During Oct. 21-23, six Harding students visited Lakeview Church of Christ in Chicago looking for summer internships and job opportunities. The group included juniors Ben Moore, Sarah Kay Pike, Curt Baker, Trey Davis and seniors Madie McGuire, and Emma Reese.
The church is located in Uptown Chicago, one of the most ethnically diverse areas in the U.S. According to a 2015 study by the U.S. Census Bureau, the neighborhood is 53 percent white (by comparison, Searcy is 87 percent white), with significant Asian, African-American and Latin American communities. This gives the church a unique stance on relevant issues, such as tolerance and race relations.
“The morning we were (at Lakeview), the preacher talked about a Biblical approach to combatting systems of injustice,” Baker said. “An easy way to understand that is through race relations, which provides a good framework for making an impact outside the community. It’s just a very interesting way to understand and frame all that in a way that maybe we don’t see as much here in Searcy.”
Baker is a Spanish major and said he saw the trip as a way to use his language skills for ministry, as well as see what the group of students could accomplish together while looking for ministry opportunities in the city.
“I’m at the point right now where I need an internship, and it would be really nice to get a paid internship where I could use the skills I’ve learned so far,” Baker said. “The good thing about Lakeview is that it is in a really diverse neighborhood, and they really reflect the geographic area where they’re at. There are just tons and tons of different ethnicities and demographics that work together so well.”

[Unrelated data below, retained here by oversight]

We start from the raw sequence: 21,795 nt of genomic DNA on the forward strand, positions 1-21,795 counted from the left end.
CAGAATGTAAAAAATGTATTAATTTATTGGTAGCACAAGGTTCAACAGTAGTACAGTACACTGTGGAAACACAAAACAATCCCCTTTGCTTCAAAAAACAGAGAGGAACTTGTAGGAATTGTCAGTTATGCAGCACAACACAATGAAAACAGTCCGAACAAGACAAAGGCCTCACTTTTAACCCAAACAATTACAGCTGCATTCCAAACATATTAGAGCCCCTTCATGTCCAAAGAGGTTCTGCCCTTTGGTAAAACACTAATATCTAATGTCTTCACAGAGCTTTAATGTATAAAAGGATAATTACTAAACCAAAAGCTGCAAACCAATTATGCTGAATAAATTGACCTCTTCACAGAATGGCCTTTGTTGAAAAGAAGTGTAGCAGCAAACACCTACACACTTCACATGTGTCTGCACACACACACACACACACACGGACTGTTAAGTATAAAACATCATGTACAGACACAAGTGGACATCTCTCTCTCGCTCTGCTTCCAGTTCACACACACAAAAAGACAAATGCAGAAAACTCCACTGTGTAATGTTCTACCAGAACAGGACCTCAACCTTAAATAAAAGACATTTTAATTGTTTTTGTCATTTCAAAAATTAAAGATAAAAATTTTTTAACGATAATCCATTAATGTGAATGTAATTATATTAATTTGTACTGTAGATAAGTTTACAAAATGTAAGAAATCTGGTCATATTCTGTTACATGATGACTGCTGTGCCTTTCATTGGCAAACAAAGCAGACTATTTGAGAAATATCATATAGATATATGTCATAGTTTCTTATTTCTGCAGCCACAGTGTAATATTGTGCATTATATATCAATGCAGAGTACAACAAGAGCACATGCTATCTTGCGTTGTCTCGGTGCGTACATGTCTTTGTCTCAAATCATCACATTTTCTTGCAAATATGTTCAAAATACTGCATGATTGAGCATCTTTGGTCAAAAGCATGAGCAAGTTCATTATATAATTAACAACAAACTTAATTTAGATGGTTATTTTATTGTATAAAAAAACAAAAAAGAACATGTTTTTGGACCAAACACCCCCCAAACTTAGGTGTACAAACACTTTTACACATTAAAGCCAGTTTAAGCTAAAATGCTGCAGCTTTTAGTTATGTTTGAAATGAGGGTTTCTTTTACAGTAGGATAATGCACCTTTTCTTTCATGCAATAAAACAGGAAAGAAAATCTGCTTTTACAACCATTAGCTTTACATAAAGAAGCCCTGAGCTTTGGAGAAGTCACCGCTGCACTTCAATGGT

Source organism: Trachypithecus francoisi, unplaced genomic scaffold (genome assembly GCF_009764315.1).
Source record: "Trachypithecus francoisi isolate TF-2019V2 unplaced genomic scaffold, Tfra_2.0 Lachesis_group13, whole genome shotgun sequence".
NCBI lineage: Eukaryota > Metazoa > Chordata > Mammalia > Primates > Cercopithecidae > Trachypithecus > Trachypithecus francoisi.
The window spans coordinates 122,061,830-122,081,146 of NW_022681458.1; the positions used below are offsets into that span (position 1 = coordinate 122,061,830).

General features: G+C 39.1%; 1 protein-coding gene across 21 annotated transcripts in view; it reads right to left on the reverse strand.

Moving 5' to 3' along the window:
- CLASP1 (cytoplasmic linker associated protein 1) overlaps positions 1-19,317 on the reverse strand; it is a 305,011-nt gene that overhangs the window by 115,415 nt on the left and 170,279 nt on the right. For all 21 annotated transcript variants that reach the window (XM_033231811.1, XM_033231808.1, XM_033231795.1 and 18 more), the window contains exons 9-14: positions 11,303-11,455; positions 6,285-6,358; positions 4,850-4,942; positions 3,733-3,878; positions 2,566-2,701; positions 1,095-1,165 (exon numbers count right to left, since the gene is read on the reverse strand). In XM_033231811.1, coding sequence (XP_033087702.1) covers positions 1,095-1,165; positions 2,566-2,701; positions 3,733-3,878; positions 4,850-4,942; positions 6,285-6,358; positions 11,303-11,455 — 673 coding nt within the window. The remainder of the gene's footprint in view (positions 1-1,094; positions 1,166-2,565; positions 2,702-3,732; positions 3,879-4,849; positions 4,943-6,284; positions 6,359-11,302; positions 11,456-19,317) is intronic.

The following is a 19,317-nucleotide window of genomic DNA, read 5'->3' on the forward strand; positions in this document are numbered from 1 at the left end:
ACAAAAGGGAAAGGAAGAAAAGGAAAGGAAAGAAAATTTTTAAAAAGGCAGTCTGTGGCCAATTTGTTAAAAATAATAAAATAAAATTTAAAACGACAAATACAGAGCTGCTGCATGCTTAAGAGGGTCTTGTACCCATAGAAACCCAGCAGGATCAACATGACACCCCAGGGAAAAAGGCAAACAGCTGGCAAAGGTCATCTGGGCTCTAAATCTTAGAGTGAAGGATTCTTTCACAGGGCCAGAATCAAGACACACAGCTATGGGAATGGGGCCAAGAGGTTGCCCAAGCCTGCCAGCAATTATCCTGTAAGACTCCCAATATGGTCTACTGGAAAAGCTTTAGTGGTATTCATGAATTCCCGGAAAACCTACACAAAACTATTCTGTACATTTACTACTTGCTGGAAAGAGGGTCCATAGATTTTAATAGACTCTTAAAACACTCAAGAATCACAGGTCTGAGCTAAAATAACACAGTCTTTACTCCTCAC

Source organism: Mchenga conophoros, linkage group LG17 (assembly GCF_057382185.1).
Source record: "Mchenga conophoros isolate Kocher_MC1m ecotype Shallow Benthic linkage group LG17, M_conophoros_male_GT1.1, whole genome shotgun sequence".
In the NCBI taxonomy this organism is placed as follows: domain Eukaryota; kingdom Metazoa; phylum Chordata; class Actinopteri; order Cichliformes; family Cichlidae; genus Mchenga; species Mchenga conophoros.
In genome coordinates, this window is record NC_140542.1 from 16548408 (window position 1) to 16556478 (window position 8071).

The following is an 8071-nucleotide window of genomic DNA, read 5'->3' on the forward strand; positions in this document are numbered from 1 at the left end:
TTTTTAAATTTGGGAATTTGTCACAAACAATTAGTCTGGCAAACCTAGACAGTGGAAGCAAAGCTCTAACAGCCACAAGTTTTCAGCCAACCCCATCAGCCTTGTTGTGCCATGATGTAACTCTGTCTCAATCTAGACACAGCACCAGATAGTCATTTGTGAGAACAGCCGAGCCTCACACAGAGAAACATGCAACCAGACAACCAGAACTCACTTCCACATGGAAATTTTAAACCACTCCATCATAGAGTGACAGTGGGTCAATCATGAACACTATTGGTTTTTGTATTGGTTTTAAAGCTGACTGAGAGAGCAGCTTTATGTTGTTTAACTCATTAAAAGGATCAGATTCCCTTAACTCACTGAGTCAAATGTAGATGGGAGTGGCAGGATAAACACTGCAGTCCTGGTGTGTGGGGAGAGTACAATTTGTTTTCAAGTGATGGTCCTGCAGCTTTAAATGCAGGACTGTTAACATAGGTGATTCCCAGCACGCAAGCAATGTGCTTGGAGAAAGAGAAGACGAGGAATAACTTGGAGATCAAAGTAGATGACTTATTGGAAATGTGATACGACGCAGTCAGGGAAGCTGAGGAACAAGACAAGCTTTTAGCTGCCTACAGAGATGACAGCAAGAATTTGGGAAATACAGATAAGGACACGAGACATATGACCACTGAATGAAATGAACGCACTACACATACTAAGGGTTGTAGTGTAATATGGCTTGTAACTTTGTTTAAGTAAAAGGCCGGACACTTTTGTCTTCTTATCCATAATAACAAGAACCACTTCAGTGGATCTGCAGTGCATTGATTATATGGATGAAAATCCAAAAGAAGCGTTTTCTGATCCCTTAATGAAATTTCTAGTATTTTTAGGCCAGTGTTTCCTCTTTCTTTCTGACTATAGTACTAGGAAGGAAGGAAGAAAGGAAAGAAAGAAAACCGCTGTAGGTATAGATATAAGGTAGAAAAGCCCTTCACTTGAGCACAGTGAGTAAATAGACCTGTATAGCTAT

The students expressed their intentions and enthusiasm about community outreach in Uptown Chicago, something which McGuire says stems from a more long-term plan to live and serve with fellow Christians.
“We went to Lakeview to see how it would look for us in the future … We want to live in a community with fellow Christians who have a goal of not only being mission-minded, but who could also hold us accountable to our outreach,” McGuire said. “This trip was also most time we as a group have spent with each other, so I was very unsure how that would all play out. But it was good to be with that group for that long, and really get to know one another and what we wanted to do.”
McGuire, who described Lakeview as the most diverse place she has ever been, said she was initially unsure what to expect going in.
“It was great being in a setting where I was surrounded by complete opposite groups of people just all being in the same room and working together so well,” McGuire said. “I don’t know what I was expecting going in, but I certainly didn’t expect it to be that dramatic of a difference in the types of people there for the same specific purpose.”
Davis said his plans after college are tentative, but that this trip was a good indication of what he is looking for as far as helping the community and growing in his faith.
“My plans for the future are pretty open, and I’m willing for anything to happen,” Davis said. “I’ll be searching for jobs, but after that, I’ll go in whatever direction I’m feeling pulled towards. Specifically, if I think there’s an area where I can do something like this trip, I think that would be best, where I could be with people who challenge and push me in ways that help my faith and outreach.”